Question about 2008 kawasaki Ninja 250R

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Front wheel alignment on 2008 250r

I dropped my bike yesterday and now the wheel is about 2 degrees off on my steering. How do i straighten this. Im very new to riding.

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Just loosen then re-align front wheel and tighten it back up - check the manual for torque settings and if there are locking bolts on the forks

Posted on Dec 15, 2008

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I am unable to align the front forks and steering head of the bike. I loosen the four pinch bolts on the the fork legs and align the steering with the front wheel, but after re-tightening the bolts the...


What caused the mis alignment in the first place, if it was a crash , something may be bent.
It can help to loosen the axel bolts as well.
perhaps you may need to pull the forks out and turn the chrome stauntions to see if they are bent
Dont try to straighten forks, this can cause stress fractures

Jul 04, 2011 | 2004 Yamaha FZ6

1 Answer

Had a crash and the wheel is not positioned straight so have to compensate by having the handlebars positioned at a different angle wat should i do


Your front wheel is probably not tracking straight because your fork tubes are out of alignment. This could be caused because the upper and lower tube guides have been knocked out of alignment, because one or both fork tubes themselves are bent, or a combination of the two.

It's pretty easy to check the alignment of your tubes. Put your bike on its kickstand (center stand is better, if you have one) and stand in front of your bike, facing the headlight. Look carefully at where the fork tubes are anchored--they're clamped in right about the handlebars, and they're also clamped in below the headlight. Look at these two clamps and see whether they are completely in alignment. With your handlebars pointing straight ahead, the lower guides shouldn't be cocked to one side or the other. Odds are, you'll find that it will be.
Getting your fork tube clamps back into alignment is relatively straightforward, though straightening them out may also reveal bends in your fork tubes. The easiest way to get these into alignment is to remove your front wheel and then slide out your fork tubes. At this point, you should be able to loosen the clamp on the bottom (and top) of the steering tube--as if you were going to change out your steering bearings--and muscle the upper and lower fork tube clamps back into alignment. You can adjust the upper or the lower clamps (or both), whichever is easier; the goal is to get them both back into alignment.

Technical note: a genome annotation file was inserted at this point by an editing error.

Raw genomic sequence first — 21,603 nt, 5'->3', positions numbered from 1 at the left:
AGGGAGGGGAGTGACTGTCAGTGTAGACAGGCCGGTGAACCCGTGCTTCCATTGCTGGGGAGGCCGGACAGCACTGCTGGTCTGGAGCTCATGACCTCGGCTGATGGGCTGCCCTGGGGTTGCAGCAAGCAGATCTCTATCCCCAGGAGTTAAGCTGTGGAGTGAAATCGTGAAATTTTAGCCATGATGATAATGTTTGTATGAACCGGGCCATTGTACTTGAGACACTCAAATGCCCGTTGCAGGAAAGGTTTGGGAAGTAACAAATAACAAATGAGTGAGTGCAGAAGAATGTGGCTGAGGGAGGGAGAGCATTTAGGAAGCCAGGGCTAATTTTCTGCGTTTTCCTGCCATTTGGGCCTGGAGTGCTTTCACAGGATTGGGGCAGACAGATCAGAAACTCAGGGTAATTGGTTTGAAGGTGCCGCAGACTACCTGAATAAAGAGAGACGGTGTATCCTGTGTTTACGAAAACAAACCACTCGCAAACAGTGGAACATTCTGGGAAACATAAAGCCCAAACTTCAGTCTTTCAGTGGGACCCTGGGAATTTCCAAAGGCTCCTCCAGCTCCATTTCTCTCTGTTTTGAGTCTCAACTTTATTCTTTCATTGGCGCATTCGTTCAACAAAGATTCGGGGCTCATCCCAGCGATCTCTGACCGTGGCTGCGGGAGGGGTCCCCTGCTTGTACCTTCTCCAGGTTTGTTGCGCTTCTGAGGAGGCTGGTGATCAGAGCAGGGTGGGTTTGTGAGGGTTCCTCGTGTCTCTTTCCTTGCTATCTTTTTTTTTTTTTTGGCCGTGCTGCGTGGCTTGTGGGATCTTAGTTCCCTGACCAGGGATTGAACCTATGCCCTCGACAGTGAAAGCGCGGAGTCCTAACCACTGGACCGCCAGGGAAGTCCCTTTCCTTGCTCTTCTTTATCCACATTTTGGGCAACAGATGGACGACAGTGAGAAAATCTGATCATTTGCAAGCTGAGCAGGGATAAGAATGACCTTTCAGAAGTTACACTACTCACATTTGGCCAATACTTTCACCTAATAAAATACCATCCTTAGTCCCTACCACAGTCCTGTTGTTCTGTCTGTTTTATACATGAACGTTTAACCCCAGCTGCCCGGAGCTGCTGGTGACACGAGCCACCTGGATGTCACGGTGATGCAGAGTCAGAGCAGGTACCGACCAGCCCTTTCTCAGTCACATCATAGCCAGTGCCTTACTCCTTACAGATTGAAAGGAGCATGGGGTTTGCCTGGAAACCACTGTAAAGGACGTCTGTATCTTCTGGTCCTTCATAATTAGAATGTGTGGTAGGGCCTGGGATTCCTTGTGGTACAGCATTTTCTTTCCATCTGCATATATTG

Some people try to do this procedure with the fork tubes still in the guides--they loosen everything up and then use the forks as levers to pull everything back into alignment--but I haven't had great luck with that method, because the force that generates this condition also often bends the fork tubes, so they won't want to go back to their proper configuration. You and I simply don't have enough strength to straighten bent fork tubes without use of a hydraulic press.

Once your front fork tube clamps are back in alignment, check each of your forks before you re-install them to make sure that they aren't bent. One easy way is to take a straight edge (a ruler will work just fine) and slowly run it around the tube. The straight edge should touch all parts of the upper piece at all times. If you see any air between the straight edge and the fork, it's bent. Fortunately, many bent tubes can be straightened--just about any motorcycle repair shop can do this work or knows a place that can do it--but it's also worth checking around to see whether you can find a set of used forks for less than the cost of the repair. If you have to disassemble one or both of your forks to have the tubes straightened or replaced, it's also a great time to replace your fork seals while you're at it. Re-using the old seals probably won't generate a nice tight oil seal, and you'll simply have to take everything apart before too long and replace them.

Jun 02, 2011 | 2005 Honda CB 250 Nighthawk

1 Answer

Handlebar adjustment....


A lot of guys will just find a firm surface (tree, pole) and beat the wheel against it to straighten the front wheel. Some will kick the wheel to straighten the front end. I would not suggest either method unless you are in the middle of a race.

The best way is to loosen the top triple clamp bolts (that grip the fork tubes) and then grip the tire with your knees (standing in front of the bike) and twist the bars, then re-tighten the top clamp bolts once you are happy with the alignment. It will move quite easily. Check the tighness of the steering stem nut after you are done.